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When traveling in other countries, I frequently feel a little behind the times when it comes to paying with credit cards. I watch Europeans in sidewalk cafes pay for their drinks and meals almost effortlessly when waiters insert their credit cards into small mobile EMV processors, then ask customers to input their PIN and/or a tip. Lately. I’ve seen them “tap to pay” at these terminals. Easy breezy! When I try to do that with my U.S-issued credit card, it’s a problem. Waiters have to take the time to print out a tiny, curled up receipt and ask me to sign it. Whyyyy?

On recent trips to Canada and Australia, I’ve watched locals there tap their credit cards to pay for just about anything—from meals and groceries to shoes or snacks. Just a tap is all it takes. But when I pull out my US-issued credit card, it feels like I go back in time. The clerk has to print out a receipt that I must sign. Then there’s the question about whether I want to pay in local or U.S. currency, or to leave a tip. The whole process seems so unwieldy and slow. I feel singled out as a bumbling American.

And don’t get me started on how I can’t use my credit card to buy train tickets from kiosks in most other countries. Last time I was in Ireland, I queued up with locals to buy ticket for a train trip between Dublin and Belfast on a cold Sunday morning. Everyone was in a rush because the train was departing shortly. When it was my turn, I dipped my card into the reader, ready to speed through the transaction but the machine declined it and told me to see the attendant. So I tried again as folks behind me huffed and puffed as the train’s departure approached. Again, it declined. Of course, on Sunday morning, the manned ticket counter was not yet open. I did not have time to find an ATM to withdraw euros. So I missed the early train to Belfast and later bought a ticket from the attendant—which required a signature from me. Arrgh.

According to Visa, so-called contactless payments are much more prevalent outside the U.S., comprising about 70 percent of all face-to-face transactions in Europe, and about 40 percent worldwide, outside the US. In Canada, nearly 70% of transactions that are less than $50 occur with a tap of a card. In Poland, nearly every checkout terminal in the country is now tap-to-pay capable. In Costa Rica, more than 80% of checkout terminals allow customers to tap to pay. In Sydney, Australia commuters and tourists can tap to pay for rides on the city’s train network. (Exciting: Transit payment technology is advancing quickly- soon we’ll be able to tap to pay at subway turnstiles, bypassing ticketing kiosks altogether in New York City. London Tube turnstiles are now tap-capable  and it’s coming to Rio de Janeiro later this year. No word yet on whether we’ll see it in the Bay Area.)

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In the U.S., adoption of contactless payments is slower. (Visa will only say that the current rate of adoption is “low.”) But that’s changing. This year Chase, the largest issuer of credit cards in the US is rolling out contactless cards, and Visa expects nearly 100 million Visa contactless cards to be in use. But we’ll need a place to tap-to-pay with those cards, so merchants are rapidly adopting the new technology, too. Right now, you are most likely to find tap-to-pay terminals at fast food restaurants or pharmacies. Some big retailers like Target are getting on the bandwagon, too. (Disclosure: Visa is a sponsor of TravelSkills on SFGate.)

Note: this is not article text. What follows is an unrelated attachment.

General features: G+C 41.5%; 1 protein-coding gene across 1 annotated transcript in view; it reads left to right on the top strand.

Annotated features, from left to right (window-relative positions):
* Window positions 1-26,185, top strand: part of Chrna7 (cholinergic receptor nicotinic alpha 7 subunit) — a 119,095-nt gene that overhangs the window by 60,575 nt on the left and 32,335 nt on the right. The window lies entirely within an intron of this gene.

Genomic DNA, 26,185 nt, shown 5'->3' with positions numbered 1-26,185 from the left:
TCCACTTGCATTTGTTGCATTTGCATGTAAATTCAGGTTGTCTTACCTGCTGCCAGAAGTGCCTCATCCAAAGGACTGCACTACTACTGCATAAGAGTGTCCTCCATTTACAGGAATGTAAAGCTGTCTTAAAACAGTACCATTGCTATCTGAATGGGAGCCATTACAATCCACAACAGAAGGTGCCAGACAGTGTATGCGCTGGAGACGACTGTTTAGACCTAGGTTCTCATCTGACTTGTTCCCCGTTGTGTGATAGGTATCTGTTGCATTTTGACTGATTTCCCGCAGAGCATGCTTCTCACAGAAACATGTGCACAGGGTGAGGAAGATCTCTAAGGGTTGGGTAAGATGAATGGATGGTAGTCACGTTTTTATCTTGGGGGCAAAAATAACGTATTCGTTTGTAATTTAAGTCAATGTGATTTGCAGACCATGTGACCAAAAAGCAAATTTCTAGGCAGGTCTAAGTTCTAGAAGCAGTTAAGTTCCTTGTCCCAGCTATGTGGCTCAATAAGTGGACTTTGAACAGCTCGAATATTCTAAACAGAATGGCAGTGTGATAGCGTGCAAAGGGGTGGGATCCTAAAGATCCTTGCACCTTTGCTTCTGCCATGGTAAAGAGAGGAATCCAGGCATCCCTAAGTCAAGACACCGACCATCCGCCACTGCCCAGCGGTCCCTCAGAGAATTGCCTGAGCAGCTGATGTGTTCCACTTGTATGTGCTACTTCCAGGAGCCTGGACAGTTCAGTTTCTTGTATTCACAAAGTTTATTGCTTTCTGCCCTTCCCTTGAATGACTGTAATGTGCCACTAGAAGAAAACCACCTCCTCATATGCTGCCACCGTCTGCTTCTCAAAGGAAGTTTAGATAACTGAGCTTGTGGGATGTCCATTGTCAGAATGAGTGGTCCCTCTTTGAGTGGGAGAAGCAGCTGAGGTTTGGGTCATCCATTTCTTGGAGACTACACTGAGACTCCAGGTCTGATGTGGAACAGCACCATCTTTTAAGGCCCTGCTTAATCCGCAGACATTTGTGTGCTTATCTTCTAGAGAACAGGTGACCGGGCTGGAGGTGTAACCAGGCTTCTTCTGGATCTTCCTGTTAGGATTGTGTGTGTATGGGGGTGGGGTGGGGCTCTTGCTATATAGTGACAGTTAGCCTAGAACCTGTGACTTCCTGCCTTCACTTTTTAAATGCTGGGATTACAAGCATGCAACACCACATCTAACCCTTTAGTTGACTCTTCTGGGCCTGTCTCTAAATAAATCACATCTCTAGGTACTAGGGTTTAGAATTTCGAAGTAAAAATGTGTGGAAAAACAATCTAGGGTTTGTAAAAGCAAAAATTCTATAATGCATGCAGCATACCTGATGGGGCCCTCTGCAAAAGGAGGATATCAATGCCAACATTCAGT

But how do you know if your credit card offers the contactless option? Look on the back for the tap-to -pay logo. If you don’t see the logo, call the number on the back of your card and ask to be sent a contactless capable card. (I just did so and I have two new tap-capable cards on the way.) Chase has published this list of credit cards that currently have contactless capabilities—most of these are the airline-affiliated cards that travelers use most. Most American Express and Mastercard cards are now contactless capable, too. You can also load your credit cards onto smartphones equipped with electronic wallet apps (like ApplePay or AndroidPay) to go contactless. Similarly, look for the tap-to-pay logo when paying at merchants and try tapping instead of inserting next time.

In the U.S., we have quickly made the transition from mag-striped cards to chip cards over the last five years. Whether or not those chip card transactions require a signature or a PIN is still a gray area both here and abroad. This year, we may leapfrog from chips, PINS and signatures to contactless tapping. And eventually, we may not need a card at all as we use our smartphones, watches, rings or keys with NFC capabilities to pay for just about everything.

Have you tried tapping to pay yet? Loaded up your credit cards in a digital wallet on your smart phone? Felt like a bumbling American when paying in other countries? Please leave your thoughts in the comments. 

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Chris McGinnis is the founder of The author is solely responsible for the content above, and it is used here by permission. You can reach Chris at or on Twitter @cjmcginnis.

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